Rheumatoid Arthritis patient Gretchen Linden struggled with both the disease and her weight. “My feet were becoming increasingly deformed,” says Linden. “By the end of 2010, I was not doing any better.” Linden would eventually be consigned to a wheelchair due to loss of mobility from the disease.
As a result, Linden eliminated wheat, processed foods, artificial sweeteners and fast food from her diet and had already given up alcohol prior due to the medication she was taking. Although Linden still feels pain, her flare ups are nowhere near as painful or common now. Linden has lost 75 pounds and plans to lose another 55 pounds to reach her ideal weight. “I knew I had to do whatever I could do to protect my joints and retain my independence,” she said.
Rheumatoid arthritis is a painful condition that requires medical attention. If you believe you are suffering from rheumatoid arthritis you should seek the care of a podiatrist such as Dr. Bryant Tarr of Sudbury & Westford Podiatry. Dr. Tarr can diagnose foot conditions you may be suffering from as well as help you determine treatment options that are right for you.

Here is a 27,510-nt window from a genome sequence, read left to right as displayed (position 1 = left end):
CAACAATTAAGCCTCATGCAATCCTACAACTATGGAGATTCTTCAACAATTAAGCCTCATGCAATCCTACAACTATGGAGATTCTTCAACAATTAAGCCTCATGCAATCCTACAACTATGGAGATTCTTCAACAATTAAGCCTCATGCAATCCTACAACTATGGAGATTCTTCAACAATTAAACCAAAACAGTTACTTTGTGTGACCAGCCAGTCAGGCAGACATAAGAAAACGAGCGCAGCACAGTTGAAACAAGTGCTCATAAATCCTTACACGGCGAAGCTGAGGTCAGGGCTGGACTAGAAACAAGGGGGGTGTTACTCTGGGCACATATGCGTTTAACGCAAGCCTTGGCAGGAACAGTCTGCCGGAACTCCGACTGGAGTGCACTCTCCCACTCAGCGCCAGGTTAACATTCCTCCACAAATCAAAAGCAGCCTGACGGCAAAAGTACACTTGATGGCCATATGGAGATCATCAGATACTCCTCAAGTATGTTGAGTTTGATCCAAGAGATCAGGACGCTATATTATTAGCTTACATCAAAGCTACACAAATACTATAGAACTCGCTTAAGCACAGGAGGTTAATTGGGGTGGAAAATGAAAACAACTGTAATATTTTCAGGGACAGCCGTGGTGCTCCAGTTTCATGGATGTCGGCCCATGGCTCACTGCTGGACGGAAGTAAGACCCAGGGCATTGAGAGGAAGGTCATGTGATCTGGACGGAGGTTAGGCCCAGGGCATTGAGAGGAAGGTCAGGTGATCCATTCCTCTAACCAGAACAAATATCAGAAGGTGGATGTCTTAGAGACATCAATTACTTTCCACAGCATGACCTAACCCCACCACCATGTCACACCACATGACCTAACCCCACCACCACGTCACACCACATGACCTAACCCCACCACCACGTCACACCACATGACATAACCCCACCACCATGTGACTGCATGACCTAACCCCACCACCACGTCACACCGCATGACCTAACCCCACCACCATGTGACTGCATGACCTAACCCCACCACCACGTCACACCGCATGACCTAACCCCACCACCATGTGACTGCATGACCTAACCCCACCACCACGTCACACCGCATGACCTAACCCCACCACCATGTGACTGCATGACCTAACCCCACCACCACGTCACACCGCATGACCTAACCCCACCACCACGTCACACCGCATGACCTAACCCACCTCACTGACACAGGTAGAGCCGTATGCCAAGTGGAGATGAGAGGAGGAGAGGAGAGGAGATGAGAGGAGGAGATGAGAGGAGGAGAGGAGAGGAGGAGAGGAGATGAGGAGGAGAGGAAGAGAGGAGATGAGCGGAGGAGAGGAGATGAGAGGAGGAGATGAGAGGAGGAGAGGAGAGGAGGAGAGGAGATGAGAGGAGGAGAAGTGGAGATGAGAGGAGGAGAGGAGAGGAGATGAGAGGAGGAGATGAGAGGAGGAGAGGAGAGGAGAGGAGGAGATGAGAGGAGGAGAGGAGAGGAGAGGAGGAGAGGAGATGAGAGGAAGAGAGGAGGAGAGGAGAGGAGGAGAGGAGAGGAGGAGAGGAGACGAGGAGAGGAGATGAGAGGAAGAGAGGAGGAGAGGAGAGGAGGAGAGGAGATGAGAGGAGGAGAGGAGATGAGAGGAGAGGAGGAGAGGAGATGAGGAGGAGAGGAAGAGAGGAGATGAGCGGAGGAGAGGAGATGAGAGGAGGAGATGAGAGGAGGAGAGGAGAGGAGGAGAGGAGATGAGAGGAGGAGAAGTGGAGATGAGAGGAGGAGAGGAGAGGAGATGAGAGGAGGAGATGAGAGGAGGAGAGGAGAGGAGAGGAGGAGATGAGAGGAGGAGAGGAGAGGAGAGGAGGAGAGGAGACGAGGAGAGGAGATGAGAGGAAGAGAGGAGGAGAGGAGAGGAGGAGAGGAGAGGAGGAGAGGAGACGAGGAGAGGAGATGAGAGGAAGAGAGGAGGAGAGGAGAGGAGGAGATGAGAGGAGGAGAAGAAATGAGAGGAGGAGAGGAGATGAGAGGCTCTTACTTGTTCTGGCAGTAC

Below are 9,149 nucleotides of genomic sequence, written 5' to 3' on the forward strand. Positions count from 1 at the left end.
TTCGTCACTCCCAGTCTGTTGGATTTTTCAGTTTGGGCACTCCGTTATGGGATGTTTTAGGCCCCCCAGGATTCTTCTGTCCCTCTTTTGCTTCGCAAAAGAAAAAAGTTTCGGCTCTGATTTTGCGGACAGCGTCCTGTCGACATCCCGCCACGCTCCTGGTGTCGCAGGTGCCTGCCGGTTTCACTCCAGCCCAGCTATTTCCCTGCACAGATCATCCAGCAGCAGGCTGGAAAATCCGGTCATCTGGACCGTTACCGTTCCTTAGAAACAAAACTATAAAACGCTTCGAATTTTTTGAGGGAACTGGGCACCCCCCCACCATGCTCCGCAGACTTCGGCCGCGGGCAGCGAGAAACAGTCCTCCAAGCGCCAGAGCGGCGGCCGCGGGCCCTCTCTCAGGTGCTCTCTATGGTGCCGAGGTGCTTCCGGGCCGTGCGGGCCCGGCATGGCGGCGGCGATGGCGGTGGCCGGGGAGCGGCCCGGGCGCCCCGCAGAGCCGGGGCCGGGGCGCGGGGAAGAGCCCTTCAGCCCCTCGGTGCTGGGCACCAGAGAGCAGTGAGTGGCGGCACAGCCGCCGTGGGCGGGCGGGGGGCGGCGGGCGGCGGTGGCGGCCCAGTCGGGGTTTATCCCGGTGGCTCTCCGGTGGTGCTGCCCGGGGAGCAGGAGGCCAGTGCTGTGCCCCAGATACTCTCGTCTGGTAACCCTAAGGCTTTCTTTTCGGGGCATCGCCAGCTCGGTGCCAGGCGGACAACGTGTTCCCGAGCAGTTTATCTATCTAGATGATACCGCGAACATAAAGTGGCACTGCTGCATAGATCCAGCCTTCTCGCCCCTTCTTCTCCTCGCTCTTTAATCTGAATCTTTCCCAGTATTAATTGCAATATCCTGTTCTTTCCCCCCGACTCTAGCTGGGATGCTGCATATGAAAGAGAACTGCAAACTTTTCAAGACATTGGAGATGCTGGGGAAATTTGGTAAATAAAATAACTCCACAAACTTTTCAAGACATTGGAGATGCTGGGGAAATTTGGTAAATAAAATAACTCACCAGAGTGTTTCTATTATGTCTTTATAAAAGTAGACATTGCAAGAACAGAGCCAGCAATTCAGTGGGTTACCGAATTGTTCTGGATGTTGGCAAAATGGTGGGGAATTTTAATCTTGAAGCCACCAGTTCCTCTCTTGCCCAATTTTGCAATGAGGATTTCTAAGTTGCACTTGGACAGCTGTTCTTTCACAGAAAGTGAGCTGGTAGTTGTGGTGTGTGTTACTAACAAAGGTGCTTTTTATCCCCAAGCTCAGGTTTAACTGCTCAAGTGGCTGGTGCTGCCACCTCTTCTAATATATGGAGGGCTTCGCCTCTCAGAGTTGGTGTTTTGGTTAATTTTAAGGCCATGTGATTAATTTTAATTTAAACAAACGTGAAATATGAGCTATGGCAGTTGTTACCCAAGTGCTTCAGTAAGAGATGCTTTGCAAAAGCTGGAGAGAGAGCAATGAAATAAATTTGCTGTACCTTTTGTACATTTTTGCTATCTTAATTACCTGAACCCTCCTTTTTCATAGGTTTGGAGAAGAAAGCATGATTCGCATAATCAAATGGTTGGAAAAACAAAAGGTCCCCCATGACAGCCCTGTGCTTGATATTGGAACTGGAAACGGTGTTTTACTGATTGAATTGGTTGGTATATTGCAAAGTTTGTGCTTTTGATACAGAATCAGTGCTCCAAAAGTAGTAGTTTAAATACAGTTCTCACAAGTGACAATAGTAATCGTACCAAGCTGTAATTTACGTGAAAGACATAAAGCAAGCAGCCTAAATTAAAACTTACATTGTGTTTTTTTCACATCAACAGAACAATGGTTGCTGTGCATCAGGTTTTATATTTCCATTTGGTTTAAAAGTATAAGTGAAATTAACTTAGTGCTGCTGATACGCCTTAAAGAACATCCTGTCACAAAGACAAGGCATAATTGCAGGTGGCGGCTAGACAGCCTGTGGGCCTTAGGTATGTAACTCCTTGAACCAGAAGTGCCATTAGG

What Is Rheumatoid Arthritis?
Rheumatoid Arthritis (RA) is an autoimmune disorder in which the body’s own immune system attacks the membranes surrounding the joints. Inflammation of the lining and eventually the destruction of the joint’s cartilage and bone occurs, causing severe pain and immobility.
Rheumatoid Arthritis of the Feet
Although RA usually attacks multiple bones and joints throughout the entire body, almost 90 percent of cases result in pain in the foot or ankle area.
- Swelling & pain in the feet
- Stiffness in the feet
- Pain on the ball or sole of feet
- Joint shift and deformation
To learn more about proper diagnosis for rheumatoid arthritis, follow the link below.